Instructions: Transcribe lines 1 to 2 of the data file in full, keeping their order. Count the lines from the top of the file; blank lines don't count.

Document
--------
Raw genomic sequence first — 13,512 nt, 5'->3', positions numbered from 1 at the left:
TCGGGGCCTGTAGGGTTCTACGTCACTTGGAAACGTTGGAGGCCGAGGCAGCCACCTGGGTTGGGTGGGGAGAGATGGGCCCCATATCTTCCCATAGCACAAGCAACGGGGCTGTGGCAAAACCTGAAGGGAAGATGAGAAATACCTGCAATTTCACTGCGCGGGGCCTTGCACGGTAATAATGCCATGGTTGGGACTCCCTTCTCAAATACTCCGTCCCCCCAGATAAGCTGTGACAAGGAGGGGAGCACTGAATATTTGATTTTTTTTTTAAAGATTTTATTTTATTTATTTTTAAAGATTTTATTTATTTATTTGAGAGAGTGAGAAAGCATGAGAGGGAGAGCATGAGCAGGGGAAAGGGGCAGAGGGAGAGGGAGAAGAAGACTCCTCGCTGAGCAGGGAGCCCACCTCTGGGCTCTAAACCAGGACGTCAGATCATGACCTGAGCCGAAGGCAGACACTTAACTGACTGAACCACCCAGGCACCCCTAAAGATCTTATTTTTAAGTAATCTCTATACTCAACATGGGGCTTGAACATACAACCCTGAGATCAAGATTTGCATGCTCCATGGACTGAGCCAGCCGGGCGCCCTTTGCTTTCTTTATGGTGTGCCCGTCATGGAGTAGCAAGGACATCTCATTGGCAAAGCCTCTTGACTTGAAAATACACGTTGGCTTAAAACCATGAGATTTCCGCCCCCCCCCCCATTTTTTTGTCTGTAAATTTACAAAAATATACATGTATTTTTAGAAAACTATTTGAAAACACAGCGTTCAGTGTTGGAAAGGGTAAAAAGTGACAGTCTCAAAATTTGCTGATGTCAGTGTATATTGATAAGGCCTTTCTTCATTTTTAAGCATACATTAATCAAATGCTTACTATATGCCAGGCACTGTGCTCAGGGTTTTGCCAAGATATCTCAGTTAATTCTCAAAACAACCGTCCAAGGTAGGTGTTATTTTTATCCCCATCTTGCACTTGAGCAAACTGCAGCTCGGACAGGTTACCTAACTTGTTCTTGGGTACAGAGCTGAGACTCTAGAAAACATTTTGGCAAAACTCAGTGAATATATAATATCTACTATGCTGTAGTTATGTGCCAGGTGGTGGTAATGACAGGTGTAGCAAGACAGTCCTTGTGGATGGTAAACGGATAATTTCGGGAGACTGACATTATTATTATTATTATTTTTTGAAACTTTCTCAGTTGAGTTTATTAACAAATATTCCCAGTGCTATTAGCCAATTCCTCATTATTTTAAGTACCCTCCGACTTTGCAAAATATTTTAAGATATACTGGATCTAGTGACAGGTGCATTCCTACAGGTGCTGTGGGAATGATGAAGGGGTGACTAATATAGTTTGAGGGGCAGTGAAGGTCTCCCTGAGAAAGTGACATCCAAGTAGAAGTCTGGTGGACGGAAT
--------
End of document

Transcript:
Raw genomic sequence first — 13,512 nt, 5'->3', positions numbered from 1 at the left:
TCGGGGCCTGTAGGGTTCTACGTCACTTGGAAACGTTGGAGGCCGAGGCAGCCACCTGGGTTGGGTGGGGAGAGATGGGCCCCATATCTTCCCATAGCACAAGCAACGGGGCTGTGGCAAAACCTGAAGGGAAGATGAGAAATACCTGCAATTTCACTGCGCGGGGCCTTGCACGGTAATAATGCCATGGTTGGGACTCCCTTCTCAAATACTCCGTCCCCCCAGATAAGCTGTGACAAGGAGGGGAGCACTGAATATTTGATTTTTTTTTTAAAGATTTTATTTTATTTATTTTTAAAGATTTTATTTATTTATTTGAGAGAGTGAGAAAGCATGAGAGGGAGAGCATGAGCAGGGGAAAGGGGCAGAGGGAGAGGGAGAAGAAGACTCCTCGCTGAGCAGGGAGCCCACCTCTGGGCTCTAAACCAGGACGTCAGATCATGACCTGAGCCGAAGGCAGACACTTAACTGACTGAACCACCCAGGCACCCCTAAAGATCTTATTTTTAAGTAATCTCTATACTCAACATGGGGCTTGAACATACAACCCTGAGATCAAGATTTGCATGCTCCATGGACTGAGCCAGCCGGGCGCCCTTTGCTTTCTTTATGGTGTGCCCGTCATGGAGTAGCAAGGACATCTCATTGGCAAAGCCTCTTGACTTGAAAATACACGTTGGCTTAAAACCATGAGATTTCCGCCCCCCCCCCCATTTTTTTGTCTGTAAATTTACAAAAATATACATGTATTTTTAGAAAACTATTTGAAAACACAGCGTTCAGTGTTGGAAAGGGTAAAAAGTGACAGTCTCAAAATTTGCTGATGTCAGTGTATATTGATAAGGCCTTTCTTCATTTTTAAGCATACATTAATCAAATGCTTACTATATGCCAGGCACTGTGCTCAGGGTTTTGCCAAGATATCTCAGTTAATTCTCAAAACAACCGTCCAAGGTAGGTGTTATTTTTATCCCCATCTTGCACTTGAGCAAACTGCAGCTCGGACAGGTTACCTAACTTGTTCTTGGGTACAGAGCTGAGACTCTAGAAAACATTTTGGCAAAACTCAGTGAATATATAATATCTACTATGCTGTAGTTATGTGCCAGGTGGTGGTAATGACAGGTGTAGCAAGACAGTCCTTGTGGATGGTAAACGGATAATTTCGGGAGACTGACATTATTATTATTATTATTTTTTGAAACTTTCTCAGTTGAGTTTATTAACAAATATTCCCAGTGCTATTAGCCAATTCCTCATTATTTTAAGTACCCTCCGACTTTGCAAAATATTTTAAGATATACTGGATCTAGTGACAGGTGCATTCCTACAGGTGCTGTGGGAATGATGAAGGGGTGACTAATATAGTTTGAGGGGCAGTGAAGGTCTCCCTGAGAAAGTGACATCCAAGTAGAAGTCTGGTGGACGGAAT